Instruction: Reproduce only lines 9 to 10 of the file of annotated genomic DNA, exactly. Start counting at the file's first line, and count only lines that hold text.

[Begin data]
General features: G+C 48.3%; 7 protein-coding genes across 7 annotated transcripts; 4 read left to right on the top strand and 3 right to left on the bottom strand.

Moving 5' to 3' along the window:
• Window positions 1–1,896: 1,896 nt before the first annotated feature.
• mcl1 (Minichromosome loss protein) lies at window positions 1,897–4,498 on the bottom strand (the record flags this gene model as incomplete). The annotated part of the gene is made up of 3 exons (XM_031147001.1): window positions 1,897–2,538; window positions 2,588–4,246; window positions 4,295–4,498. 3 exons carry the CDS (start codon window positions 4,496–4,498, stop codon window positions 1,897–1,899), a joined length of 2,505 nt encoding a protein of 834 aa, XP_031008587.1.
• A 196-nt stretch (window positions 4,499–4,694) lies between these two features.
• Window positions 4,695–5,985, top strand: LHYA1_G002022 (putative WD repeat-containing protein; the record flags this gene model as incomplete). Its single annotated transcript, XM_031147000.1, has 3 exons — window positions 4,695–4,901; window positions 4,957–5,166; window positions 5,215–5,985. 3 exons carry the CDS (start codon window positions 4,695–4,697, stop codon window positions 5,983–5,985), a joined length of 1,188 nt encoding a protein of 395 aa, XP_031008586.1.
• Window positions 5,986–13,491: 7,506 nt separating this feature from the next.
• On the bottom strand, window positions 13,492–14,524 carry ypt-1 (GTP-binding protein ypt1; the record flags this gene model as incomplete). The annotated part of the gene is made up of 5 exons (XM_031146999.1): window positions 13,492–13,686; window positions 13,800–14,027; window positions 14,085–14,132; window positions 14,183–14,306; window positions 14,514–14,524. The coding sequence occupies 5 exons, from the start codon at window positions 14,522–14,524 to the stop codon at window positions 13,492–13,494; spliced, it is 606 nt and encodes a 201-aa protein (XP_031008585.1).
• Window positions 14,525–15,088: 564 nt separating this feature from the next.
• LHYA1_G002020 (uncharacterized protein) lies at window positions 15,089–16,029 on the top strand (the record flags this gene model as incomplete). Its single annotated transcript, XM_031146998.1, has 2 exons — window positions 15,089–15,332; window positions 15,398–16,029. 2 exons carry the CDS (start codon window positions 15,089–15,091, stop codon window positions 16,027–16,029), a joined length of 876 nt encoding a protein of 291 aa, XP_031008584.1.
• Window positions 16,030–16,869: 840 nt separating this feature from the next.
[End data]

• Window positions 14,525–15,088: 564 nt separating this feature from the next.
• LHYA1_G002020 (uncharacterized protein) lies at window positions 15,089–16,029 on the top strand (the record flags this gene model as incomplete). Its single annotated transcript, XM_031146998.1, has 2 exons — window positions 15,089–15,332; window positions 15,398–16,029. 2 exons carry the CDS (start codon window positions 15,089–15,091, stop codon window positions 16,027–16,029), a joined length of 876 nt encoding a protein of 291 aa, XP_031008584.1.